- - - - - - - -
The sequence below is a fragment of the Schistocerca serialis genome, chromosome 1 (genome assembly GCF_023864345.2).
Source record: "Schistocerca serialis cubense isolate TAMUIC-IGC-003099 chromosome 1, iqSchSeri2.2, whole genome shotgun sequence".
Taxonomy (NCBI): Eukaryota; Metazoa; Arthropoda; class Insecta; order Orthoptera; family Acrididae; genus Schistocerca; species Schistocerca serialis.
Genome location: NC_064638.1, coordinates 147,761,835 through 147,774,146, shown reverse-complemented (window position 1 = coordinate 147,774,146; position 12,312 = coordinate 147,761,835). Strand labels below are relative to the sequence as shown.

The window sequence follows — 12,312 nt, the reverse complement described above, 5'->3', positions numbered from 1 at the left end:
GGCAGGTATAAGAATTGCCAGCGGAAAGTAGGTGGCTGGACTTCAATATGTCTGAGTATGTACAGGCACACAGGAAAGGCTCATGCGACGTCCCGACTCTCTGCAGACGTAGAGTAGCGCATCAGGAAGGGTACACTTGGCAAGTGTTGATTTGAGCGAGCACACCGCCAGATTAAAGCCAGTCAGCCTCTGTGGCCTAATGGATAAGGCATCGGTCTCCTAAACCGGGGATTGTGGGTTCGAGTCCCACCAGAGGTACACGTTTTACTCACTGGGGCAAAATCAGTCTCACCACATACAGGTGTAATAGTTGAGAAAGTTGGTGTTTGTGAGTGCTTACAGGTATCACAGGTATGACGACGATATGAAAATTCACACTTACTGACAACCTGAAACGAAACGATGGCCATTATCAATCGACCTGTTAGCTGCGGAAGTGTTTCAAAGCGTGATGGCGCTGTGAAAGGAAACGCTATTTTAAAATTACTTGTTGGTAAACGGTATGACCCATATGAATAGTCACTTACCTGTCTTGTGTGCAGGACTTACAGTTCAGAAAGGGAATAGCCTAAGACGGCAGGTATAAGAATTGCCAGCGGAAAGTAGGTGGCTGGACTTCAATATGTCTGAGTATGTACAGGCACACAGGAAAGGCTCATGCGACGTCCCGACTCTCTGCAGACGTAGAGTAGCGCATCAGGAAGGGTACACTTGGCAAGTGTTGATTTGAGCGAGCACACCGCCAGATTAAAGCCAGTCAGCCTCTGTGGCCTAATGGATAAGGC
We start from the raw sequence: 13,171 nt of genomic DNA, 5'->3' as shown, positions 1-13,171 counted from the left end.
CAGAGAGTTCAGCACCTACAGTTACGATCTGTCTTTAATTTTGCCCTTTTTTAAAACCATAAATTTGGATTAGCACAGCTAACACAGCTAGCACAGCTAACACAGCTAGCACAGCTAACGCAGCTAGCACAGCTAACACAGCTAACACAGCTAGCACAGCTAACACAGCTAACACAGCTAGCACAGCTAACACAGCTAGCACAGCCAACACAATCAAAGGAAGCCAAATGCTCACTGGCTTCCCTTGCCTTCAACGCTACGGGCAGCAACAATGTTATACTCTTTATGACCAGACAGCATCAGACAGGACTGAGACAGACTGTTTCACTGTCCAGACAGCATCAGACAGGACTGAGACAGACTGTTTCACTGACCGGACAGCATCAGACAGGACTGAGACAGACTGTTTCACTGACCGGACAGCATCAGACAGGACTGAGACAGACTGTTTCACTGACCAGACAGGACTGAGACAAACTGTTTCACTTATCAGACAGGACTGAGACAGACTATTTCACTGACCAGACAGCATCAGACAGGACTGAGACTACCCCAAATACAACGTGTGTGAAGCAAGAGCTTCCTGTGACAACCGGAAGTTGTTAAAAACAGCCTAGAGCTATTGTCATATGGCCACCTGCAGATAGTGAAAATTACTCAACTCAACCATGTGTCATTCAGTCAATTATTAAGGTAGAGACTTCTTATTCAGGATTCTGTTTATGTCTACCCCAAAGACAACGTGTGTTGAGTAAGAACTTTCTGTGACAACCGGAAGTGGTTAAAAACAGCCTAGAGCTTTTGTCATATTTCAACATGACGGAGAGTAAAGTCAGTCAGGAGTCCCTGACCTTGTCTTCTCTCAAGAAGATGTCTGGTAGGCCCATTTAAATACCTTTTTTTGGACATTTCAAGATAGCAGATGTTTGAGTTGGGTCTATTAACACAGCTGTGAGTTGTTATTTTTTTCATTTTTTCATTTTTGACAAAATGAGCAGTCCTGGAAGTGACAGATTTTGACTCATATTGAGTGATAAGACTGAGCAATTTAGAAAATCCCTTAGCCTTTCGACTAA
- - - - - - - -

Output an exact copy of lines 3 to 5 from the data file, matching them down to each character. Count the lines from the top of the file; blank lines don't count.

Taxonomy (NCBI): Eukaryota; Metazoa; Arthropoda; class Insecta; order Orthoptera; family Acrididae; genus Schistocerca; species Schistocerca serialis.
Genome location: NC_064638.1, coordinates 147,761,835 through 147,774,146, shown reverse-complemented (window position 1 = coordinate 147,774,146; position 12,312 = coordinate 147,761,835). Strand labels below are relative to the sequence as shown.

The window sequence follows — 12,312 nt, the reverse complement described above, 5'->3', positions numbered from 1 at the left end: